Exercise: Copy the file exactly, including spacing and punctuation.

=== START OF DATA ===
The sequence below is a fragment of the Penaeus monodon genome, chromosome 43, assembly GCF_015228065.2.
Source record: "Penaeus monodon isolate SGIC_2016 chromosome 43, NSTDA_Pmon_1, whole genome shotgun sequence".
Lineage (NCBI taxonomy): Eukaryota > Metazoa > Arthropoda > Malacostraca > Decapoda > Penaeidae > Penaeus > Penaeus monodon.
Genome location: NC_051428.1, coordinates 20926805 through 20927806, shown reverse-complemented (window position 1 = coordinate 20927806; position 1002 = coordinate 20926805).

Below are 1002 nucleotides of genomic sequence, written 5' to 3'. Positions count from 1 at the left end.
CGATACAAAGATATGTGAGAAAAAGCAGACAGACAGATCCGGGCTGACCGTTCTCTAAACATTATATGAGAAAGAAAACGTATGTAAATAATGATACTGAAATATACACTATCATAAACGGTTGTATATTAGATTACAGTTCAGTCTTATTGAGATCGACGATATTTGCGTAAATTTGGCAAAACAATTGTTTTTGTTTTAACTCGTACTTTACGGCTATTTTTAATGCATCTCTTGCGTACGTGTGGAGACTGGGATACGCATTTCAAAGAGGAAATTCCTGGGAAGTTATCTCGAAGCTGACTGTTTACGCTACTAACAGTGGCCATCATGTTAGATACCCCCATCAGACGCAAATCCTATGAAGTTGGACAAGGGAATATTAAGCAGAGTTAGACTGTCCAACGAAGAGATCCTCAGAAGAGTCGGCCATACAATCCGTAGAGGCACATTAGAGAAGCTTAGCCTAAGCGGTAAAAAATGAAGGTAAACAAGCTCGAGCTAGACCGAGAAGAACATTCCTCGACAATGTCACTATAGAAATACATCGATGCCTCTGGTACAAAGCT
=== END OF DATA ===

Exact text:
The sequence below is a fragment of the Penaeus monodon genome, chromosome 43, assembly GCF_015228065.2.
Source record: "Penaeus monodon isolate SGIC_2016 chromosome 43, NSTDA_Pmon_1, whole genome shotgun sequence".
Lineage (NCBI taxonomy): Eukaryota > Metazoa > Arthropoda > Malacostraca > Decapoda > Penaeidae > Penaeus > Penaeus monodon.
Genome location: NC_051428.1, coordinates 20926805 through 20927806, shown reverse-complemented (window position 1 = coordinate 20927806; position 1002 = coordinate 20926805).

Below are 1002 nucleotides of genomic sequence, written 5' to 3'. Positions count from 1 at the left end.
CGATACAAAGATATGTGAGAAAAAGCAGACAGACAGATCCGGGCTGACCGTTCTCTAAACATTATATGAGAAAGAAAACGTATGTAAATAATGATACTGAAATATACACTATCATAAACGGTTGTATATTAGATTACAGTTCAGTCTTATTGAGATCGACGATATTTGCGTAAATTTGGCAAAACAATTGTTTTTGTTTTAACTCGTACTTTACGGCTATTTTTAATGCATCTCTTGCGTACGTGTGGAGACTGGGATACGCATTTCAAAGAGGAAATTCCTGGGAAGTTATCTCGAAGCTGACTGTTTACGCTACTAACAGTGGCCATCATGTTAGATACCCCCATCAGACGCAAATCCTATGAAGTTGGACAAGGGAATATTAAGCAGAGTTAGACTGTCCAACGAAGAGATCCTCAGAAGAGTCGGCCATACAATCCGTAGAGGCACATTAGAGAAGCTTAGCCTAAGCGGTAAAAAATGAAGGTAAACAAGCTCGAGCTAGACCGAGAAGAACATTCCTCGACAATGTCACTATAGAAATACATCGATGCCTCTGGTACAAAGCT